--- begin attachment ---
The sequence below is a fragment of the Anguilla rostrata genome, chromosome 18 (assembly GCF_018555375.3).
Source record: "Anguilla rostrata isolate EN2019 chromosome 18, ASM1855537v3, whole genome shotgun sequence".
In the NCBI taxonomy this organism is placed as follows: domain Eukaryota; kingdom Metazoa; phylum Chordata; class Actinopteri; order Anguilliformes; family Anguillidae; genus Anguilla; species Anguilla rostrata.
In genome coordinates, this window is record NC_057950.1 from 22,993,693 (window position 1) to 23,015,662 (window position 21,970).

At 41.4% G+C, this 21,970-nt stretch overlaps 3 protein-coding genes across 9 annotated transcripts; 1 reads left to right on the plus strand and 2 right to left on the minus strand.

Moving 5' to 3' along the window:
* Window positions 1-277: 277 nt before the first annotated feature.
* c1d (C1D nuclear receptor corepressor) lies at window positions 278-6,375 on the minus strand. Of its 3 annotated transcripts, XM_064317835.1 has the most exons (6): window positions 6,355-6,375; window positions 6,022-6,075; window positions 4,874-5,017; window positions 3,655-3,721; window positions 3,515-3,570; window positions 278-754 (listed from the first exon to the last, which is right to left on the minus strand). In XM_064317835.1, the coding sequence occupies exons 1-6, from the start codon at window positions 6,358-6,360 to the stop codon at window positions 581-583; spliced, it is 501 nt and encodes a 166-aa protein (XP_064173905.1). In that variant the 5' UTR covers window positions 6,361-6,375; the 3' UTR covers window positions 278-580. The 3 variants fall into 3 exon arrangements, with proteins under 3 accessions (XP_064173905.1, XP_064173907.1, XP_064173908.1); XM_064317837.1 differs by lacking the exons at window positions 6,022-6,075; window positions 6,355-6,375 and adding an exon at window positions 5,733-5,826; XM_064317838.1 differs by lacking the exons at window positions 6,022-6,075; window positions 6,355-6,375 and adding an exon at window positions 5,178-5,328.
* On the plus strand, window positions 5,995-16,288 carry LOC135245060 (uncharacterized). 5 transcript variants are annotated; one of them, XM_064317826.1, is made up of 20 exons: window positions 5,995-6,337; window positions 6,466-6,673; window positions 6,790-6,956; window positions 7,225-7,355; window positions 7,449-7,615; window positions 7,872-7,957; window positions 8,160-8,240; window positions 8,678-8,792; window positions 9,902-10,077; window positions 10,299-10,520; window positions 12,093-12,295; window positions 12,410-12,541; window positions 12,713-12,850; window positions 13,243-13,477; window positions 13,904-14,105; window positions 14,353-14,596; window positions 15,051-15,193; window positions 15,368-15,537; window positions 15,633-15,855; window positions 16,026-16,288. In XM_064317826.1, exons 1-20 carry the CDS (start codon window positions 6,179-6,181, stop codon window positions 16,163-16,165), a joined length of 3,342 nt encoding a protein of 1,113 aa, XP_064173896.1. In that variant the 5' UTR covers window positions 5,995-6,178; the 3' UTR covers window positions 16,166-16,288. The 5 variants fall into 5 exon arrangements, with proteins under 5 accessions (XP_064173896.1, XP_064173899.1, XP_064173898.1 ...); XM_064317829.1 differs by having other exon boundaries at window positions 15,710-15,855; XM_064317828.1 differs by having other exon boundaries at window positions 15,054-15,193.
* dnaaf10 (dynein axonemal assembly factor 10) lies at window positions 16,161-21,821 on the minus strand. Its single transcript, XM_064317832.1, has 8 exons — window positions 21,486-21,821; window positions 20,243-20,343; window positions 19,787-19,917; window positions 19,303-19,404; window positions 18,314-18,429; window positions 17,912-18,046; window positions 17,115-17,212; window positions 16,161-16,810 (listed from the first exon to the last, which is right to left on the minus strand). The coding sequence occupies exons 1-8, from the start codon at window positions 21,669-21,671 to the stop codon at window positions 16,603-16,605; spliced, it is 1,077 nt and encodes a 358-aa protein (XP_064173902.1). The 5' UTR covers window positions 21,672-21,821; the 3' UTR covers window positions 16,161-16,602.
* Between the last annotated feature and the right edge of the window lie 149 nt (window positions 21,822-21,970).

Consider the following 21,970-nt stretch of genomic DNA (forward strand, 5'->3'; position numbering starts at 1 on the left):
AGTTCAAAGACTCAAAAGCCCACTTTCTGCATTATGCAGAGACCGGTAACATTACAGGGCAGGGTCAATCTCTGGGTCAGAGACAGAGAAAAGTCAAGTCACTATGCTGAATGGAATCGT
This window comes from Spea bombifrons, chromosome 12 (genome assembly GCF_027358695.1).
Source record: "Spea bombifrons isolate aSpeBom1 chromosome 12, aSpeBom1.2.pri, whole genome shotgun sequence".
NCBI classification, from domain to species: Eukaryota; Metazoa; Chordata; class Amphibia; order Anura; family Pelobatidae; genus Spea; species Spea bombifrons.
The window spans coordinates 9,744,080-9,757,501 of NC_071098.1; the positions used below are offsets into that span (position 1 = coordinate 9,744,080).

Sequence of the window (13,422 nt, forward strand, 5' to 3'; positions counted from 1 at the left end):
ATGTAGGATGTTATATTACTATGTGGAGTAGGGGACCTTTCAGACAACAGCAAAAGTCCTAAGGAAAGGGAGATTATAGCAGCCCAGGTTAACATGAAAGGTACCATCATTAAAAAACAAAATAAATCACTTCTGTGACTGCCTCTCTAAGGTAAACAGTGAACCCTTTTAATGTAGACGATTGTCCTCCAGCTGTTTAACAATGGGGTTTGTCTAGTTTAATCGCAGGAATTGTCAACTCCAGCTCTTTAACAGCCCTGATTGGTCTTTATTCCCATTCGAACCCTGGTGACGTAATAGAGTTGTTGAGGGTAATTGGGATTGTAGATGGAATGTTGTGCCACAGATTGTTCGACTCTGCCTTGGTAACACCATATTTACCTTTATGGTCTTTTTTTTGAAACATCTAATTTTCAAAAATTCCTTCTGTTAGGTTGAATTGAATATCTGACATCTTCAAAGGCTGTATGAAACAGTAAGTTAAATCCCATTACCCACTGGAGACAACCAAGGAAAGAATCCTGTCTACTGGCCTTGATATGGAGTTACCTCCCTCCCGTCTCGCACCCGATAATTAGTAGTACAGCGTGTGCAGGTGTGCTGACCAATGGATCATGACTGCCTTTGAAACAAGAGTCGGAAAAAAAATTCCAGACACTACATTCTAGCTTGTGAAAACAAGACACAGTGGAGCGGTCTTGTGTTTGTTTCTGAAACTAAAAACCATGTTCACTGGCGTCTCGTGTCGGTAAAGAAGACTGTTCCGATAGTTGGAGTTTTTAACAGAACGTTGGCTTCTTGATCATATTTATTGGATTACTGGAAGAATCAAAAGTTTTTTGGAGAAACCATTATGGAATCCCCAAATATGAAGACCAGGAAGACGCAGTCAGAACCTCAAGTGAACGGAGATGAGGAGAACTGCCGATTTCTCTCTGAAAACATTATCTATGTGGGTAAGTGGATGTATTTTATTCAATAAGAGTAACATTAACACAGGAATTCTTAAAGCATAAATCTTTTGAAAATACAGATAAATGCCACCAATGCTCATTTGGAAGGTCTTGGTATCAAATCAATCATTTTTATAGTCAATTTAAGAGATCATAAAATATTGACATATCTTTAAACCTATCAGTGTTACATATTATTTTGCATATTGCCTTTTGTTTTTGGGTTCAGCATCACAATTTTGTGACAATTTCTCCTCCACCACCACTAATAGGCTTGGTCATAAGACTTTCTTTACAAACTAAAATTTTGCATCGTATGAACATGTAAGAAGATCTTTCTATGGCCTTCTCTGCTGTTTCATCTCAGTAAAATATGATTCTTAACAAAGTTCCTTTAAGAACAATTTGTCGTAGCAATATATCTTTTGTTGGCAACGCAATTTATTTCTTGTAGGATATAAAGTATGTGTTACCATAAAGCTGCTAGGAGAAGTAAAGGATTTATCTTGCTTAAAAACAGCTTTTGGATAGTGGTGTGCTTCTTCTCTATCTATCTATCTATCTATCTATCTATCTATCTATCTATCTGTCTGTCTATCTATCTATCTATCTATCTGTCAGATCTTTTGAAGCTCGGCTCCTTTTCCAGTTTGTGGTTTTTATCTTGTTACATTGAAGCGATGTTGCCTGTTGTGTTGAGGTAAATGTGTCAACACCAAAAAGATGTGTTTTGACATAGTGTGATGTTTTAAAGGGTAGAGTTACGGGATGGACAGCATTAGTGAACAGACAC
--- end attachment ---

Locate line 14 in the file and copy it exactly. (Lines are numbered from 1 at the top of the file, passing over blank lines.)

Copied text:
This window comes from Spea bombifrons, chromosome 12 (genome assembly GCF_027358695.1).